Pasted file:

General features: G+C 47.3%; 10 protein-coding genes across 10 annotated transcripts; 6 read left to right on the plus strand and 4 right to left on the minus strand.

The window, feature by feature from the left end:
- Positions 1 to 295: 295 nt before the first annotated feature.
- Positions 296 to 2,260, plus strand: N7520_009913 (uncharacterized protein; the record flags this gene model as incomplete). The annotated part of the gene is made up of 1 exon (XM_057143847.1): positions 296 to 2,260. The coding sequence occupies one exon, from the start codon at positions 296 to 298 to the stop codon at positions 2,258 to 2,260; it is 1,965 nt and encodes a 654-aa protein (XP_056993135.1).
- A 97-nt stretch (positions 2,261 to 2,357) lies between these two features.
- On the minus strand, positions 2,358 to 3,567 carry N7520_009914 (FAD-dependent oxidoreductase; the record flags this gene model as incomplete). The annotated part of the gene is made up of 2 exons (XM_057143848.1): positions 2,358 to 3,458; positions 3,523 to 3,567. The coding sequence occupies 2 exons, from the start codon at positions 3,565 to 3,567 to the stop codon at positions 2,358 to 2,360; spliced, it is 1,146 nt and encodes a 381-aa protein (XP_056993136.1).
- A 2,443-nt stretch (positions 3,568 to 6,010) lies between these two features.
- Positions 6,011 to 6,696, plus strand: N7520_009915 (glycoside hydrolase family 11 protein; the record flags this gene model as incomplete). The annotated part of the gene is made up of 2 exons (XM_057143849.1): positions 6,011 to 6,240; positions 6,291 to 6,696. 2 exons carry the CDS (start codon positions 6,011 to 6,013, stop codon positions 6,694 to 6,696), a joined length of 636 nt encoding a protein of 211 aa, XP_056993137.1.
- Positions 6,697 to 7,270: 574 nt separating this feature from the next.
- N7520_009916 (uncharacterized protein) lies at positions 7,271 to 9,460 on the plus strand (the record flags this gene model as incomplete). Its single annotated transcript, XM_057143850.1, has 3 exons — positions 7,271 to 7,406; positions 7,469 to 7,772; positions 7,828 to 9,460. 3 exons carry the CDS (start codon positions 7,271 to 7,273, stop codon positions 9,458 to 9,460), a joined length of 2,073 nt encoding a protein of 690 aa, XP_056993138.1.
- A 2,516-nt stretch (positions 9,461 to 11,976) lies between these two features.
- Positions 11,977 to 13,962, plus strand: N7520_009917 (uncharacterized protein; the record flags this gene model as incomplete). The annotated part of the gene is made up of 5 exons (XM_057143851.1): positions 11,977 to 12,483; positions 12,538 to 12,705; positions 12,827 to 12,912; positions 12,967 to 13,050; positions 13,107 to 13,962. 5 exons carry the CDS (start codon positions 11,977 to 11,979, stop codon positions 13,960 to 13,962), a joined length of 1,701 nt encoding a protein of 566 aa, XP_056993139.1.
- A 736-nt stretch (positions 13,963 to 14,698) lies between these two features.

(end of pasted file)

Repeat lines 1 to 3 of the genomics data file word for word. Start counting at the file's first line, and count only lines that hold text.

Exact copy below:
General features: G+C 47.3%; 10 protein-coding genes across 10 annotated transcripts; 6 read left to right on the plus strand and 4 right to left on the minus strand.

The window, feature by feature from the left end:
- Positions 1 to 295: 295 nt before the first annotated feature.